As I said earlier, the Honor 50 feels like it was designed with a specific audience in mind, and that audience is an audience that wants a good battery, strong internet capabilities and great camera features. The phone delivers in all three regards. It’s 5G compatible out of the box and, after I was done with the phone I left it, at 30% charge, back in its box. It persisted for three days before finally turning itself off, and even then, I turned it back on and it had enough charge to power on (about 4%). Not only does it have a really low background battery usage, but it also charges really quick. That said, the one I received had an EU charger in it, so I didn’t get to see how long it was charged with the included charger.
The cameras though, they’re the real center point here. Both the front and rear cameras have a lot of different uses on the phone and each features a pull-out wide-view. The main camera, the rear camera, has a 108mp sensor and features a 10x zoom, even at 10x elements were distinguishable which is more than can be said for max zoom on other devices. There are smaller cameras included too, which help with exterior and close-up shots. I’m a sucker for pulling focus onto close-up objects in photos, and this phone really delivers on that. Interestingly though, it really, really compensates for low-light, much more than my iPhone 11. I’ve not decided on whether this is a good thing on not yet, but if you take selfies and group photos at night, rather than scenic shots, then this as default will likely be welcome.
That’s also present on the portrait, front-facing camera. Bokeh and Beauty features are present, but even with both of these dialed down, there’s a bit of compensation done by the camera when in a slightly-lit room in the evenings. Blemishes, freckles and moles can be lost quite easily due to this, which is probably great if you’re sharing online but is a little bit odd. While it does this, it’ll take an almost perfect detail from the stuff going on around you — a book behind you might have a fully legible title — but your freckles are gone.
Videos look decent too
Both sets of cameras work well for photos, but they work great for video. You can capture 4k at decent resolutions for both, although the wide-angle lens will only capture up to 1080p… but, the most interesting thing is the Multi-Video mode, which captures from both cameras at the same time, showing your reaction to what you see in real time. I quite often take video calls with my children, and we regularly flip the camera or rotate the phone to show what we are talking about. This, while not compatible with how we stay in touch, feels like a peek into the future, and is a really cool feature for video-based social media.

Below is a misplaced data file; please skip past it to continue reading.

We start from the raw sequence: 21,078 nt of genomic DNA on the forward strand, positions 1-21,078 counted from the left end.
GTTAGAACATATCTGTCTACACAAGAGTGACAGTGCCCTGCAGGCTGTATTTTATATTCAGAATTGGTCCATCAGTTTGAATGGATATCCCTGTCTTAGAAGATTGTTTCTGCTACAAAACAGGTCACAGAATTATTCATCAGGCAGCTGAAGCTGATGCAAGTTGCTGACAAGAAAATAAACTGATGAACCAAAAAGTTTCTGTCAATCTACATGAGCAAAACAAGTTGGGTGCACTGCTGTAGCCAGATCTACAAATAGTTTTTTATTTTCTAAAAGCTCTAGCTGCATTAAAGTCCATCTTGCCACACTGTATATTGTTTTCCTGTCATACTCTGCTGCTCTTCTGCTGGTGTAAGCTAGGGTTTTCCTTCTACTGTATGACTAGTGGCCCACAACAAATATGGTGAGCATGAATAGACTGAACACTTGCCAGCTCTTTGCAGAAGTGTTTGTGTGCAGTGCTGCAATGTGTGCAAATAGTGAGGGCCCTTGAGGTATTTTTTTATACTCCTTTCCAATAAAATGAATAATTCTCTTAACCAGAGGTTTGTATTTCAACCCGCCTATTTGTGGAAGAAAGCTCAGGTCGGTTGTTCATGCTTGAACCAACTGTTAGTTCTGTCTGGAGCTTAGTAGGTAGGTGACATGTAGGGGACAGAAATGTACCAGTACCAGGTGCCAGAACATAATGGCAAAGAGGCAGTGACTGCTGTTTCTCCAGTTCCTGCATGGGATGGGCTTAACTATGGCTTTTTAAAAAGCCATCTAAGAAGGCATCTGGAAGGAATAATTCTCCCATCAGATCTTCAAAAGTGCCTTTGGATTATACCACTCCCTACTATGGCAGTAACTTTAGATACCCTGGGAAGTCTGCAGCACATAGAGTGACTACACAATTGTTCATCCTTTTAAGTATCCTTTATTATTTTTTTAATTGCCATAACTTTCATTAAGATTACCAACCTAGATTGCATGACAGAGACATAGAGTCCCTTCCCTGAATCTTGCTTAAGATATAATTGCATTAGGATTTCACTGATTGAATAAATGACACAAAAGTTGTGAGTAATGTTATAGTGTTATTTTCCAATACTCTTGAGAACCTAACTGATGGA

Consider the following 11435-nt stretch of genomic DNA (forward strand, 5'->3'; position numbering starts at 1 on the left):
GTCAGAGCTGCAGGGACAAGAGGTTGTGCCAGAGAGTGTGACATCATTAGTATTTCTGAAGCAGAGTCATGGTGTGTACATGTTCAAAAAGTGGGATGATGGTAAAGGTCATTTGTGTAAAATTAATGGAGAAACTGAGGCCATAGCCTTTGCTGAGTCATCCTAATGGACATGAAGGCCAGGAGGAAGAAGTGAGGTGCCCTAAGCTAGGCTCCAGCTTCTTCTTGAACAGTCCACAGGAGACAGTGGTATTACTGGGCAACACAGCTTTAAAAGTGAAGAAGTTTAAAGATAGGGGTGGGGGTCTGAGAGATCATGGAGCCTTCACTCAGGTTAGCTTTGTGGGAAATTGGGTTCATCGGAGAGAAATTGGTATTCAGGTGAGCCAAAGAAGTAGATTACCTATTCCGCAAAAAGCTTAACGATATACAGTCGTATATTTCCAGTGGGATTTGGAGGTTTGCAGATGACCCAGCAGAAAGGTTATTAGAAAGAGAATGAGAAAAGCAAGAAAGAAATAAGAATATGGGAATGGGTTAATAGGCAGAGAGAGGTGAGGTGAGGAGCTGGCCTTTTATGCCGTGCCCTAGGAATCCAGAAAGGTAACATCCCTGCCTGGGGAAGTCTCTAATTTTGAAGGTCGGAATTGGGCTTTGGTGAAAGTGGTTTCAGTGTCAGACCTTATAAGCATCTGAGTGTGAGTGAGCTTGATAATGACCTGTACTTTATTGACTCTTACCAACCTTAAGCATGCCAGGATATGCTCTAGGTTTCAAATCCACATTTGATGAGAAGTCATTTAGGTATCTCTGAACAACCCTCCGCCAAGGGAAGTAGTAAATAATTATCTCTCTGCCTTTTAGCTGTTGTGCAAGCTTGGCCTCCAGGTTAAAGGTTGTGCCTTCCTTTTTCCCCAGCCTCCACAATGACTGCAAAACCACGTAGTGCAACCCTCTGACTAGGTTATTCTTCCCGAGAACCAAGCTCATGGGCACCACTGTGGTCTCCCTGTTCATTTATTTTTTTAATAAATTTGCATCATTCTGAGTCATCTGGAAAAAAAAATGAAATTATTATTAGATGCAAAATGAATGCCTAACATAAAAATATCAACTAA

Does it have access to Google’s services?
Let’s dip from new features to the elephant in the room. The Honor 50 is pretty much fully equipped with the core apps in the Google Play library. You can access Google Play Store, YouTube, Gmail and more straight out of the box. Alongside that, you’ll find some of the Honor staples that you’ll recognize from over the years. I was, historically, a Huawei Honor user, and while I found some of the elements of their design to be a bit out of synch with the rest of the industry, my time with the Honor 5x and PSmart made me really appreciate the efforts they made ‘d put into optimism. Those tools are still there, although you’re probably not going to have to lean on the Optimization tool as often as I had to, back in the day. In fact, it’s probably of note that the Honor 50 comes preloaded with fewer built-in apps than most of its high-range competitors.
As a final note, the Honor 50 is another victim of the recent anti-audio jack movement. There are USB-C headphones included, which is great, and you can – obviously – grab an adapter, but this still feels like a bit of an odd trend that is spreading through the industry quickly.
If you’re looking for a phone that can capture video and photos in a variety of interesting ways, can function well at night, runs games and media well, and has a pretty great battery then you can’t go wrong with the Honor 50 .